. The complainant said that this was incorrect: he had only ever designed a hundred or so websites, including some adult sites, across a number of fields; and he had bought just over 100 domain names, nearly half of which were dormant.
The newspaper said that, at the time of its investigation, a web registration search showed that the complainant owned 3,991 domains under the name Smiths Media Solutions, the majority of which could be categorised as adult. Following publication
of the articles, the relevant server was disconnected and it was unable to prove this figure conclusively. The precise claim was put to the complainant before publication: the complainant was unable to confirm the number of sites in which he was
involved and did not deny the allegation.
PCC Decision: Upheld
The Commission accepted that there was a legitimate public interest in the newspaper examining the business activities of the complainant, given his role in publishing a local community website. However, such high-profile scrutiny carried with it
the responsibility to be accurate.
While it was not in dispute that the complainant had designed some pornographic websites in the past - and owned a substantial number of domain names - the newspaper had not been able to corroborate the significant claims that the complainant had
designed thousands of such sites (as many as 3,991) or owned the domain names to almost 4000 sites . These were crucial allegations and the newspaper should have been able to substantiate them fully (and been in a position to provide
concrete evidence to the PCC).
Based on the available material, the Commission considered that readers would have been misled as to the scale of the complainant's involvement in adult websites. The result was a breach of Clause 1 of the Editors' Code.
Legal Adult Website Design
The complainant had raised a number of other points under Clause 1 (Accuracy) of the Editors' Code. These aspects of the complaint were not upheld.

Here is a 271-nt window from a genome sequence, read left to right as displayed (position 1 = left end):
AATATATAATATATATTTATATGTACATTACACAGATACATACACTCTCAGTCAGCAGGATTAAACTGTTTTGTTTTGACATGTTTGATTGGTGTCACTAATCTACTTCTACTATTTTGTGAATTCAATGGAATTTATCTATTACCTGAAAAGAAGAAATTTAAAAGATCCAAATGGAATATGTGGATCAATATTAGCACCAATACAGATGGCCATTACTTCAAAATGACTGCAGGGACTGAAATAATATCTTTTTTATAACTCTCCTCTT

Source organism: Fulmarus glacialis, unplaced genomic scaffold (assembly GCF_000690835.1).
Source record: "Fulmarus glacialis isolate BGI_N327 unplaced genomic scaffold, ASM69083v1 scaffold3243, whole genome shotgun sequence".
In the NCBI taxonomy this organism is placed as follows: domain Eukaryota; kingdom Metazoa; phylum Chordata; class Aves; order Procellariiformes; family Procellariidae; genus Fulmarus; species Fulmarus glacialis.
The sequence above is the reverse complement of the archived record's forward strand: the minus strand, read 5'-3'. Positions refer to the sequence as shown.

The complainant said that he built websites for a living and had, in the past, designed pages for the adult industry (in addition to the gaming, finance, retail and pharmaceutical industries). The front page headline wrongly suggested that that he
owned a porn business ; this was not the case. In addition, the coverage misleadingly suggested that he was personally involved in the creation of pornographic content, rather than legitimately designing the layout for those sites. Finally,
the coverage stated that that he had agreed to design a website for a newspaper journalist posing as an escort girl when, in fact, he had merely discussed her requirements.
The newspaper defended its coverage: its readers had a right to know about the activities of the complainant who was responsible for running a prominent local website which covered a range of community issues and had been supported by the local
authorities. It had sought to obtain the complainant's comments on the allegations and his position had been published at length (together with positive comments from members of the community). The coverage made the nature of the complainant's
involvement with pornographic websites clear, outlining that there was no suggestion that any of the websites contained illegal material. It was willing to publish a clarification on this point, which was rejected by the complainant.
The newspaper maintained that the complainant had agreed to build a website for the journalist posing as an escort girl and had quoted between £150 and £250 for doing so. It provided emails to support this position.
PCC Adjudication: Not Upheld